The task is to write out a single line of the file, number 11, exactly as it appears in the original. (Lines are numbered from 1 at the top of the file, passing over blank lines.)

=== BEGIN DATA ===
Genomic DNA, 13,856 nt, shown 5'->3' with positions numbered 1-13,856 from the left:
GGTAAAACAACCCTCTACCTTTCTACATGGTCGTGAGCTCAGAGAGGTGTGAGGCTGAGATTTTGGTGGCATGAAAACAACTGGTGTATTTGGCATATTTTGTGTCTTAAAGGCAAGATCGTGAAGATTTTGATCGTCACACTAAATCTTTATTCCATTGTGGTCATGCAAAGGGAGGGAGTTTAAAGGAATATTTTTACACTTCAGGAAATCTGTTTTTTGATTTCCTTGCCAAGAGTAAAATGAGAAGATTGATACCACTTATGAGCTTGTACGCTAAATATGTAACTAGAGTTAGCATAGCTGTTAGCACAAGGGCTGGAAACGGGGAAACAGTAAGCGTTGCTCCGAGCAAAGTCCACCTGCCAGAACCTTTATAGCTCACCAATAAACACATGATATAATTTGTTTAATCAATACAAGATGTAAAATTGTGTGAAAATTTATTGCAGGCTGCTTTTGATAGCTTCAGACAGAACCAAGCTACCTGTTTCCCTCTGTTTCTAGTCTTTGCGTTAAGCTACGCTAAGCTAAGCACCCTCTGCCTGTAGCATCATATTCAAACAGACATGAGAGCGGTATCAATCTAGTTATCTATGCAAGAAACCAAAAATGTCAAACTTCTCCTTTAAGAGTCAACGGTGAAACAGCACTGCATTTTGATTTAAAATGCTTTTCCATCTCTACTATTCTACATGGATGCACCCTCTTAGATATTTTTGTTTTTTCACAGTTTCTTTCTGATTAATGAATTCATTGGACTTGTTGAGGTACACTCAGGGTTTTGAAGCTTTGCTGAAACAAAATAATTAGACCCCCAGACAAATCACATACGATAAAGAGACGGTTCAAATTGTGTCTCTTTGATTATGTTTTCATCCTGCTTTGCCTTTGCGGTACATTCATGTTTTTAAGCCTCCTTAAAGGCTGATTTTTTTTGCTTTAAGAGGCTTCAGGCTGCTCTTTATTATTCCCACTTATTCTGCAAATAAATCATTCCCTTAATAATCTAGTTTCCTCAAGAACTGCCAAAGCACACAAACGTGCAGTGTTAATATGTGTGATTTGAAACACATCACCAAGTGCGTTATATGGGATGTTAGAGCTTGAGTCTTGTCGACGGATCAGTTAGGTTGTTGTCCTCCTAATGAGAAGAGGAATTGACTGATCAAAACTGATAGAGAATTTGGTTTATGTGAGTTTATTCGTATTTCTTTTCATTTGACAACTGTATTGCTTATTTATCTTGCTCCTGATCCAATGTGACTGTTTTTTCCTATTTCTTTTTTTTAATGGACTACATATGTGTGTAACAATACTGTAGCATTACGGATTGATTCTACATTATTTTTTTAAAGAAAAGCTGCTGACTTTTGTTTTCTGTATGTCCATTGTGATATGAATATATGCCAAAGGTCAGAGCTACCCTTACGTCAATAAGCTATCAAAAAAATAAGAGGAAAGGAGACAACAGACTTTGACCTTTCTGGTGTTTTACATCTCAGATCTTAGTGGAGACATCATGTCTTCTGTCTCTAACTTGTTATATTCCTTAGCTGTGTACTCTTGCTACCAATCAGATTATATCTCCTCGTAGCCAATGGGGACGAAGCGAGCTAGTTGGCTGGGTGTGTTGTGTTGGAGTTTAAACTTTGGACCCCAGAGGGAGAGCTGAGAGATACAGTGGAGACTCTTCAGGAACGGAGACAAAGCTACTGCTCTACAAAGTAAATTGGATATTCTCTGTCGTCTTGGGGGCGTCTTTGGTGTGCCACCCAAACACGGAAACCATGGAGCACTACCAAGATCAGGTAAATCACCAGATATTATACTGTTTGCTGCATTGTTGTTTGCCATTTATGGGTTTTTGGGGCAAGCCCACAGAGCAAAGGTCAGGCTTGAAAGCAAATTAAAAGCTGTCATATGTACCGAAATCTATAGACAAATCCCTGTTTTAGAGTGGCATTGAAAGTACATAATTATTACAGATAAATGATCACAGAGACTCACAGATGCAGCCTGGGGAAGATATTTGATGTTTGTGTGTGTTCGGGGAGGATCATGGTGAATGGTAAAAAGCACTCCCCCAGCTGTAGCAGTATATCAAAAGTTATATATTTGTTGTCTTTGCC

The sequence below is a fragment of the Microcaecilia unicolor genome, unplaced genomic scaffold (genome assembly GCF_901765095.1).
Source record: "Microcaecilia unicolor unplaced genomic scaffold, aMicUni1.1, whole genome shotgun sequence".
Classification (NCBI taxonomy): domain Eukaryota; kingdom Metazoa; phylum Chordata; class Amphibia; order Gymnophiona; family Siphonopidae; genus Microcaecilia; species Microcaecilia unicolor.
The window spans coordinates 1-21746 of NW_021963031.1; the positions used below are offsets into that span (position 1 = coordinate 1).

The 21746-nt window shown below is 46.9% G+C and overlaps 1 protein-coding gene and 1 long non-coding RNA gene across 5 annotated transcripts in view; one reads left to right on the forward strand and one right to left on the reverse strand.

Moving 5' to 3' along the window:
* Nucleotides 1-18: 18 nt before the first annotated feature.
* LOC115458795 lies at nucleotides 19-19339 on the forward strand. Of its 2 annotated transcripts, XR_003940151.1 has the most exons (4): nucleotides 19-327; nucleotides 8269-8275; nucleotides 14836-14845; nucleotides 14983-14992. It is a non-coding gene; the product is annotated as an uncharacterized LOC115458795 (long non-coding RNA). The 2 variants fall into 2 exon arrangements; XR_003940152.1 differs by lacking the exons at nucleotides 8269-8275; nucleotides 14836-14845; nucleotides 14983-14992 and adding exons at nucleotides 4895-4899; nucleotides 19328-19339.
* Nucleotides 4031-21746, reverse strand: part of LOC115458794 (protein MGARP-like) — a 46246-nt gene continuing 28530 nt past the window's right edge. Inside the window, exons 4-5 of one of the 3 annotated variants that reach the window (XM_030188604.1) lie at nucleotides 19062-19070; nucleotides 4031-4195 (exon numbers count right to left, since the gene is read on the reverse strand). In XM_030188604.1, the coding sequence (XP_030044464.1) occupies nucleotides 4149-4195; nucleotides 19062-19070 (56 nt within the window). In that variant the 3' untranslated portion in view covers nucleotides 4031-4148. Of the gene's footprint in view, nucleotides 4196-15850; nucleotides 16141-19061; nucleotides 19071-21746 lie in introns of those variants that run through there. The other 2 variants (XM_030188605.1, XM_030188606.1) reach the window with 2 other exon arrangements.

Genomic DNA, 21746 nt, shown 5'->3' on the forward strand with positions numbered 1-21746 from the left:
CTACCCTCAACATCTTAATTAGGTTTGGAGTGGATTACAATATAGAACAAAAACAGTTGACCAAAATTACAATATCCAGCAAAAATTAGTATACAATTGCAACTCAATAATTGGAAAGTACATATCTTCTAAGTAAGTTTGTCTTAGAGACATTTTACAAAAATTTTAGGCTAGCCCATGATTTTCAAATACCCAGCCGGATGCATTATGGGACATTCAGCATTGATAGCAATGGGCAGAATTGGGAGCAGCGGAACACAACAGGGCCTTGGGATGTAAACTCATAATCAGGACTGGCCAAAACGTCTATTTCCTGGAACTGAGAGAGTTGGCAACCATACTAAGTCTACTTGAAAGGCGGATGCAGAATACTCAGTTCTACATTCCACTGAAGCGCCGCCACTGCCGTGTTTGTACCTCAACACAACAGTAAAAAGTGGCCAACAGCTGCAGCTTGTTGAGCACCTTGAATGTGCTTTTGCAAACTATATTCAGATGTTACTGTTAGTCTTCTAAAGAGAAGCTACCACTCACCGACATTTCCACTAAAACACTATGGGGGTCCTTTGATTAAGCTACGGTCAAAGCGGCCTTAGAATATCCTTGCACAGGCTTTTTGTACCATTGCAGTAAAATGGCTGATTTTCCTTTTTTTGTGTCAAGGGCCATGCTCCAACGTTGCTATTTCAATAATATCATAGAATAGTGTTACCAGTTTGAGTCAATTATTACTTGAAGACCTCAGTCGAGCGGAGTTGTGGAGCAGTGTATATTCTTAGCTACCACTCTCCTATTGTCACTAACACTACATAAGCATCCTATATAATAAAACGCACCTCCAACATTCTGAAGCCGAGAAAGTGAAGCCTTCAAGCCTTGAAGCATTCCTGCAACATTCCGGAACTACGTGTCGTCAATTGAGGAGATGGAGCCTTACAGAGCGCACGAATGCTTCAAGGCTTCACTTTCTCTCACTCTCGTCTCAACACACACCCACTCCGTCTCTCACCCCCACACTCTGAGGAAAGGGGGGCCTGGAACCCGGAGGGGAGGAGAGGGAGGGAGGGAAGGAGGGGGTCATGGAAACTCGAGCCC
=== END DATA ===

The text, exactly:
* Nucleotides 4031-21746, reverse strand: part of LOC115458794 (protein MGARP-like) — a 46246-nt gene continuing 28530 nt past the window's right edge. Inside the window, exons 4-5 of one of the 3 annotated variants that reach the window (XM_030188604.1) lie at nucleotides 19062-19070; nucleotides 4031-4195 (exon numbers count right to left, since the gene is read on the reverse strand). In XM_030188604.1, the coding sequence (XP_030044464.1) occupies nucleotides 4149-4195; nucleotides 19062-19070 (56 nt within the window). In that variant the 3' untranslated portion in view covers nucleotides 4031-4148. Of the gene's footprint in view, nucleotides 4196-15850; nucleotides 16141-19061; nucleotides 19071-21746 lie in introns of those variants that run through there. The other 2 variants (XM_030188605.1, XM_030188606.1) reach the window with 2 other exon arrangements.